Before the first meeting, Schlick admonished us urgently not to start a discussion of the kind to which we were accustomed in the Circle, because Wittgenstein did not want such a thing under any circumstances. We should even be cautious in asking questions, because Wittgenstein was very sensitive and easily disturbed by a direct question. The best approach, Schlick said, would be to let Wittgenstein talk and then ask only very cautiously for the necessary elucidations.
When I met Wittgenstein, I saw that Schlick’s warnings were fully justified. But his behavior was not caused by any arrogance. In general, he was of a sympathetic temperament and very kind; but he was hypersensitive and easily irritated. Whatever he said was always interesting and stimulating, and the way in which he expressed it was often fascinating. His point of view and his attitude toward people and problems, even theoretical problems, were much more similar to those of a creative artist than to a scientist; one might almost say, similar to those of a religious prophet or seer. When he started to formulate his view on some specific problem, we often felt the internal struggle that occurred in him at that very moment, a struggle by which he tried to penetrate from darkness to light under an intensive and painful strain, which was even visible on his most expressive face. When finally, sometimes after a prolonged arduous effort, his answer came forth, his statement stood before us like a newly created piece of art or a divine revelation. . . . The impression he made on us was as if insight came to him as through a divine inspiration, so that we could not help feeling that any sober ratio- nal comment or analysis of it would be a profanation.
Thus, there was a striking difference between Wittgenstein’s attitude toward philosophical problems and that of Schlick and myself. Our attitude toward philosophical problems was not very different from that which scientists have toward their problems. For us the discussion of doubts and objections of others seemed the best way of testing a new idea in the field of philosophy just as much as in the fields of science; Wittgenstein, on the other hand, tolerated no critical examination by others, once the insight had been gained by an act of inspiration. . . . Earlier when we were reading Wittgenstein’s book in the Circle, I had erroneously believed that his attitude toward metaphysics was similar to ours. I had not paid sufficient attention to the statements in his book about the mystical, because his feelings and thoughts in this area were too divergent from mine. . . . Even at the times when the contrast in Weltanschauung and basic personal attitude became apparent, I found the association with him most interesting, exciting, and rewarding. Therefore, I regretted it when he broke off the contact. From the beginning of 1929 on, Wittgenstein wished to meet only with Schlick and Waismann, no longer with me and Feigl, who had also become acquainted with him in the meantime, let alone with the Circle. Although the difference in our attitudes and personalities expressed itself only on certain occasions, I understood very well that Wittgenstein felt it all the time and, unlike me, was disturbed by it. He said to Schlick that he could talk only with somebody who “holds his hand.”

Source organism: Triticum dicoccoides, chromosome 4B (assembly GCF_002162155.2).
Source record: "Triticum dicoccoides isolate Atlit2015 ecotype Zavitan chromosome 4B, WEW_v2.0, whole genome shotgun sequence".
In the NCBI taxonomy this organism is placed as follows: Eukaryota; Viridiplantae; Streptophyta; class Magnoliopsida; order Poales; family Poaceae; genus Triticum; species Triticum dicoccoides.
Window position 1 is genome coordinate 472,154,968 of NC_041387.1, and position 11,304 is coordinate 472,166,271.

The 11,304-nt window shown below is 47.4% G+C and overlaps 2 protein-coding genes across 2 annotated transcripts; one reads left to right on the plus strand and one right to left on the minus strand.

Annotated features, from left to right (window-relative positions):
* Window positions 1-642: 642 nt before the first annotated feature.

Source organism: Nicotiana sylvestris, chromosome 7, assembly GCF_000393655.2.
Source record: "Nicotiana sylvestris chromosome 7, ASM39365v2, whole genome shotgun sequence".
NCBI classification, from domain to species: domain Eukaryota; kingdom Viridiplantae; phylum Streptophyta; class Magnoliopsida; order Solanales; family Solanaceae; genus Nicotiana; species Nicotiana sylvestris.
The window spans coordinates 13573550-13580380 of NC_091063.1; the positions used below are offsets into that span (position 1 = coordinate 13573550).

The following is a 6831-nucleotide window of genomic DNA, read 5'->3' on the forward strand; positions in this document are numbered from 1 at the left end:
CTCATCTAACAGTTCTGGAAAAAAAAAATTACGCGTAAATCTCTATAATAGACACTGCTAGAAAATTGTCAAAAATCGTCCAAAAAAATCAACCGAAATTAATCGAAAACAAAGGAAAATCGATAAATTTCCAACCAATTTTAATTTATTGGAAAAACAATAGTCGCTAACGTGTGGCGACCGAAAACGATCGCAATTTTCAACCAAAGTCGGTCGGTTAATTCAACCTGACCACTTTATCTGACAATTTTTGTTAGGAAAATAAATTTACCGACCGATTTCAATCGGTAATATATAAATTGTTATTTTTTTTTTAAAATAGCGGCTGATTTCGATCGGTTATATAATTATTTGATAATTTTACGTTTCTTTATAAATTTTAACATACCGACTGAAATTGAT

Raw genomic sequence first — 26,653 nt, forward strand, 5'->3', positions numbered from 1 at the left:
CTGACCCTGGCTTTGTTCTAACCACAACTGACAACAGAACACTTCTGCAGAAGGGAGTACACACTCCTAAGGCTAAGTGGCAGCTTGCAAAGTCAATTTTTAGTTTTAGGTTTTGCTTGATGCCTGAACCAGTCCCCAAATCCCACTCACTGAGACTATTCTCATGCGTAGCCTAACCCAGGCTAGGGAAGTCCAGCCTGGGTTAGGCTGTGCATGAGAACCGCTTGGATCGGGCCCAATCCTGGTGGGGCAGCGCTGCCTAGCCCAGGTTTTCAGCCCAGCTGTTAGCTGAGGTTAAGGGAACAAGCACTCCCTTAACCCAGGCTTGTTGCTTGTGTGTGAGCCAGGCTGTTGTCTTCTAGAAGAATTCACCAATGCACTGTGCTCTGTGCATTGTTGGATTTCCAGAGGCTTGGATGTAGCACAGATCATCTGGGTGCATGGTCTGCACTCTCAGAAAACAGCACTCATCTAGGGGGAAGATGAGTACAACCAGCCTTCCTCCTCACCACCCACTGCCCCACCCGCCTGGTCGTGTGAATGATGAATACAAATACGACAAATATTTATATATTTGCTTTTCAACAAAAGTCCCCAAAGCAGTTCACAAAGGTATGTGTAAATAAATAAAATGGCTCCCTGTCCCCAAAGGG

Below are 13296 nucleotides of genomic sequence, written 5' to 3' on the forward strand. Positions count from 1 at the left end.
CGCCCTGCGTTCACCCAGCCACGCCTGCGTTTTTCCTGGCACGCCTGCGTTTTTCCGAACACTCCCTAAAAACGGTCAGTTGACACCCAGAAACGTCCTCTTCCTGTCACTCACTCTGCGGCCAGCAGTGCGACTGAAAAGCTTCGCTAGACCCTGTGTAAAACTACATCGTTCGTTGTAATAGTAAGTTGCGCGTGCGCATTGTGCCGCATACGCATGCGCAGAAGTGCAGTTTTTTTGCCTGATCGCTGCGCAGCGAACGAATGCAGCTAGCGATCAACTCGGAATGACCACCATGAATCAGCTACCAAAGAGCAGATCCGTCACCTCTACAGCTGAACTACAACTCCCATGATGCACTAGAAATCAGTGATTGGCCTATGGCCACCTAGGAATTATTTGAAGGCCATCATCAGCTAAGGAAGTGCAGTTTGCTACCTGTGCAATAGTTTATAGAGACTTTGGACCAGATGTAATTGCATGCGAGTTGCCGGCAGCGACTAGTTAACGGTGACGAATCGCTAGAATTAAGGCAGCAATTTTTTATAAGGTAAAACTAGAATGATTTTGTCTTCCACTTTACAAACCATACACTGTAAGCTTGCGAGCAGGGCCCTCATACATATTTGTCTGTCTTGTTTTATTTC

Rudolf Carnap, Autiobiography
And while Wittgenstein is for me unquestionably the greater thinker, Carnap still easily wins the day as one of the most resolutely sensible philosophers of the time:
The transformation and final abandonment of my religious convictions led at no time to a nihilistic attitude toward moral questions. My moral valuations were afterwards essentially the same as before. It is not easy to characterize these valuations in a few words, since they are not based on explicitly formulated principles, but constitute rather an implicit lasting attitude. The following should therefore be understood as merely a rough and brief indication of certain basic features. The main task of an individual seems to me the development of his personality and the creation of fruitful and healthy relations among human beings. This aim implies the task of co-operation in the development of society and ultimately of the whole of mankind towards a community in which every individual has the possibility of leading a satisfying life and of participating in cultural goods. The fact that everybody knows that he will eventually die need not make his life meaningless or aimless. He himself gives meaning to his life if he sets tasks for himself, struggles to fulfill them to the best of his ability, and regards all the specific tasks of all individuals as parts of the great task of humanity, whose aim goes far beyond the limited span of each individual life.
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